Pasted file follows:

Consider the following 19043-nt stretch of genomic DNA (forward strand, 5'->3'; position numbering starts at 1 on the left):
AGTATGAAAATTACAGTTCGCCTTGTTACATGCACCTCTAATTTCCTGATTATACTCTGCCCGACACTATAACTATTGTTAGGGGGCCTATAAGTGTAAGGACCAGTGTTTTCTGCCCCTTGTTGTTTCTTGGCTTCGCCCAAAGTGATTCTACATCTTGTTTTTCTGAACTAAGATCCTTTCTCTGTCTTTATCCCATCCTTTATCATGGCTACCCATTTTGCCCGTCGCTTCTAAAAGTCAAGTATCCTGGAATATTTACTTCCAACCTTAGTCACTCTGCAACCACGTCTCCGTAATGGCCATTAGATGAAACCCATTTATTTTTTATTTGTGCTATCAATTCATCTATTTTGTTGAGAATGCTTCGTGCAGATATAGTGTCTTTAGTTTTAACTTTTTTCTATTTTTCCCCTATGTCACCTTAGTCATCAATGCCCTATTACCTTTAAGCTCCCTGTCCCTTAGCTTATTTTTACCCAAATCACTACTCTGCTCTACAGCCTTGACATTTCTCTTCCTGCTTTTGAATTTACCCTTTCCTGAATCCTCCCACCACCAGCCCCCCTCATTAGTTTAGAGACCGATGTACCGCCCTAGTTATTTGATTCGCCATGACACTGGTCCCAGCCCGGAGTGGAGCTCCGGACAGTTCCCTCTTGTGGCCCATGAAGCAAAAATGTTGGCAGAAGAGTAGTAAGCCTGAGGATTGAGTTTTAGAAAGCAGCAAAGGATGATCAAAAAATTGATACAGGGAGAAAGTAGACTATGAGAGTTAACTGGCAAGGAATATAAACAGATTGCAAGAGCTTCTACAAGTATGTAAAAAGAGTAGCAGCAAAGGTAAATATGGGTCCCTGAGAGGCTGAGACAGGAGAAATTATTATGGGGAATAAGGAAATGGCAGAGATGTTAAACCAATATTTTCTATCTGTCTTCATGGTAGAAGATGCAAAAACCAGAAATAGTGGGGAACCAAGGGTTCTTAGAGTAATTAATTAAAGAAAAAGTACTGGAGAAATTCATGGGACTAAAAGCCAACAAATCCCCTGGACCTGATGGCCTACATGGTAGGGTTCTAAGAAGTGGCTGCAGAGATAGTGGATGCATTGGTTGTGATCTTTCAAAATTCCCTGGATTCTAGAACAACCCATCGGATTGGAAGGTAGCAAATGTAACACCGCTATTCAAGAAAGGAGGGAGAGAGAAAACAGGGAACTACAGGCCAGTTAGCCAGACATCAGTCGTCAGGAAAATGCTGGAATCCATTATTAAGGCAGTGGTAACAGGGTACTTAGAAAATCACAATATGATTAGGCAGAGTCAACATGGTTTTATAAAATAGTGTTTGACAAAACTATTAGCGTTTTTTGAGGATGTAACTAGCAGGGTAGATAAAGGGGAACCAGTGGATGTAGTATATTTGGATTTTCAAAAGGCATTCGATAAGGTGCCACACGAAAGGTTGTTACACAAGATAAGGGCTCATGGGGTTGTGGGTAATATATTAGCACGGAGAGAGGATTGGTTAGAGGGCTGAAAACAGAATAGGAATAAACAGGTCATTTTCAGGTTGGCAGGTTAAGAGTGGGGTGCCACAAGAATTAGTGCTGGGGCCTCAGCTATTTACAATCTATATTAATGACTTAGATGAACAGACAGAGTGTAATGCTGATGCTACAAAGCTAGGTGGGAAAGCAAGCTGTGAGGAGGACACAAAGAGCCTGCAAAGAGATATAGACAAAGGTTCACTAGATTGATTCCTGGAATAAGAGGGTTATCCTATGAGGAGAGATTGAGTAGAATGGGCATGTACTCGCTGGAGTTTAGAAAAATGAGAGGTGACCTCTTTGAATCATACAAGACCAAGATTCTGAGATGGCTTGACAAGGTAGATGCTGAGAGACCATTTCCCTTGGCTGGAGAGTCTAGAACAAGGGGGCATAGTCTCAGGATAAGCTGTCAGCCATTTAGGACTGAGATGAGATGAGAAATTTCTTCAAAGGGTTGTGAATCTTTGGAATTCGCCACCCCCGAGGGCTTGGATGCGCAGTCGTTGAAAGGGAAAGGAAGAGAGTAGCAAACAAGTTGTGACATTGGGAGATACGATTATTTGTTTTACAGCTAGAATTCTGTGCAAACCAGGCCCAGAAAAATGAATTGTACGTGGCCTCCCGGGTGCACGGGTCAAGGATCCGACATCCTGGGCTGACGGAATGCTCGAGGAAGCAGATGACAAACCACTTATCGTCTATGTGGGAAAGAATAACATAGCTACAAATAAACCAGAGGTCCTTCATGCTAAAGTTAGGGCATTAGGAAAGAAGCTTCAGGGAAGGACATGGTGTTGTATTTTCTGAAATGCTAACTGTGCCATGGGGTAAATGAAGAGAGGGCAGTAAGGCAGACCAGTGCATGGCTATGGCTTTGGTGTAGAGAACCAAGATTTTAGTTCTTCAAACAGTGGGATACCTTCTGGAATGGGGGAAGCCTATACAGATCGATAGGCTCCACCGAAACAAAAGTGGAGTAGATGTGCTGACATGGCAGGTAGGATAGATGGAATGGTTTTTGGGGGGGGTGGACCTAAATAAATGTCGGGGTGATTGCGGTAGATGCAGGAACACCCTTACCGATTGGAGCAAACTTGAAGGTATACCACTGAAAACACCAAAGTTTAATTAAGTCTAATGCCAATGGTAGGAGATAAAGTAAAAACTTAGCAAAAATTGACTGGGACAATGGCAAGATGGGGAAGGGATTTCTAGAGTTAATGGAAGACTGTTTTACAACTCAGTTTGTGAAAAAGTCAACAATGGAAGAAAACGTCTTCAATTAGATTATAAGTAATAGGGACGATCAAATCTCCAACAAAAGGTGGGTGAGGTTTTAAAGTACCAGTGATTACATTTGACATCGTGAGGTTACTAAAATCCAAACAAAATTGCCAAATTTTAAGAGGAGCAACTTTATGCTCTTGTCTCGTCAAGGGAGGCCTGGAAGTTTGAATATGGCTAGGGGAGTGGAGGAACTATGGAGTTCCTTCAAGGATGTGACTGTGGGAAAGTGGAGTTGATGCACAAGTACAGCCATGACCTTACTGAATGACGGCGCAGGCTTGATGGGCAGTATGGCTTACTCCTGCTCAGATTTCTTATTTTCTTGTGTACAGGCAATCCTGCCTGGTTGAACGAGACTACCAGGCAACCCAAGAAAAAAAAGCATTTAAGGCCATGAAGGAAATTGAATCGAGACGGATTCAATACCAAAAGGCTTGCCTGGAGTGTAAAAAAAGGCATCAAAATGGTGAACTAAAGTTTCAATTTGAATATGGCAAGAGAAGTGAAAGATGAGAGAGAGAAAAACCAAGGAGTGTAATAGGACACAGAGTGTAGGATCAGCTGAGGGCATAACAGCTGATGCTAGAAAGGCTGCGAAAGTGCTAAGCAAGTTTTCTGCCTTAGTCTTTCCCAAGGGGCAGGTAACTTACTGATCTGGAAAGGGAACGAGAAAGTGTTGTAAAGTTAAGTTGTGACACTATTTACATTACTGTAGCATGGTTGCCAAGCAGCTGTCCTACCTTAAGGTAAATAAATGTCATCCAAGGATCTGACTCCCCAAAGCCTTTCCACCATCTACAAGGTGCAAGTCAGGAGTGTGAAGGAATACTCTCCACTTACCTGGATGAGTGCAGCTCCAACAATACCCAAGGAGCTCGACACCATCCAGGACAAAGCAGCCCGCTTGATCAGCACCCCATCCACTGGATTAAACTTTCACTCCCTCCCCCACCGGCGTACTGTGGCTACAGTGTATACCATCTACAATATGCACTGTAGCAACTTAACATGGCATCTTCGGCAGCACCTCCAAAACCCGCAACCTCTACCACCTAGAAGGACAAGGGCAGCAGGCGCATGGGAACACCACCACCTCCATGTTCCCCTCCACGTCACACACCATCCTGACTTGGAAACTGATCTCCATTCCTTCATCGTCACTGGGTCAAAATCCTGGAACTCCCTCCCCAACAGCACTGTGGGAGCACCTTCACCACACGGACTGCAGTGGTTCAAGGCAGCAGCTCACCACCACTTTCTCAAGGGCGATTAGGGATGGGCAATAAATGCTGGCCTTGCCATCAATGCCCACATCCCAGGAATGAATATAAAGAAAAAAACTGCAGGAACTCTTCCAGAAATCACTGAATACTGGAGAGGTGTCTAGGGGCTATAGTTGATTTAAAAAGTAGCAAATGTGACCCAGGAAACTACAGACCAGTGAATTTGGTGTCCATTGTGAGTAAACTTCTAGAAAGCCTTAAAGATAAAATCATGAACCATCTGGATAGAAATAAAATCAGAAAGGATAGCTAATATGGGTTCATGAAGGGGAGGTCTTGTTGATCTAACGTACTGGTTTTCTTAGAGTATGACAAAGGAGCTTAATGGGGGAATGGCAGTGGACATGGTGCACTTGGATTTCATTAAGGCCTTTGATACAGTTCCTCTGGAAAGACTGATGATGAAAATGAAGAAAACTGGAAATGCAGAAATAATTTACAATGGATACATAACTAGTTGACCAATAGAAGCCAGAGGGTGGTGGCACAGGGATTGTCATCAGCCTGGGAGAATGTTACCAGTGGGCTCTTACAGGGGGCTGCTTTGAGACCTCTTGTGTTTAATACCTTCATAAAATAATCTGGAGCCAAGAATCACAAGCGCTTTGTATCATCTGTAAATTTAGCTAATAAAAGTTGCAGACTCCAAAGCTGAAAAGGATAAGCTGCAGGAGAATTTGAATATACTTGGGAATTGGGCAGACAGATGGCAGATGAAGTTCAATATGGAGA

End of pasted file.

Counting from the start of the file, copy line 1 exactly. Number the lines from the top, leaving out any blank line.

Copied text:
Consider the following 19043-nt stretch of genomic DNA (forward strand, 5'->3'; position numbering starts at 1 on the left):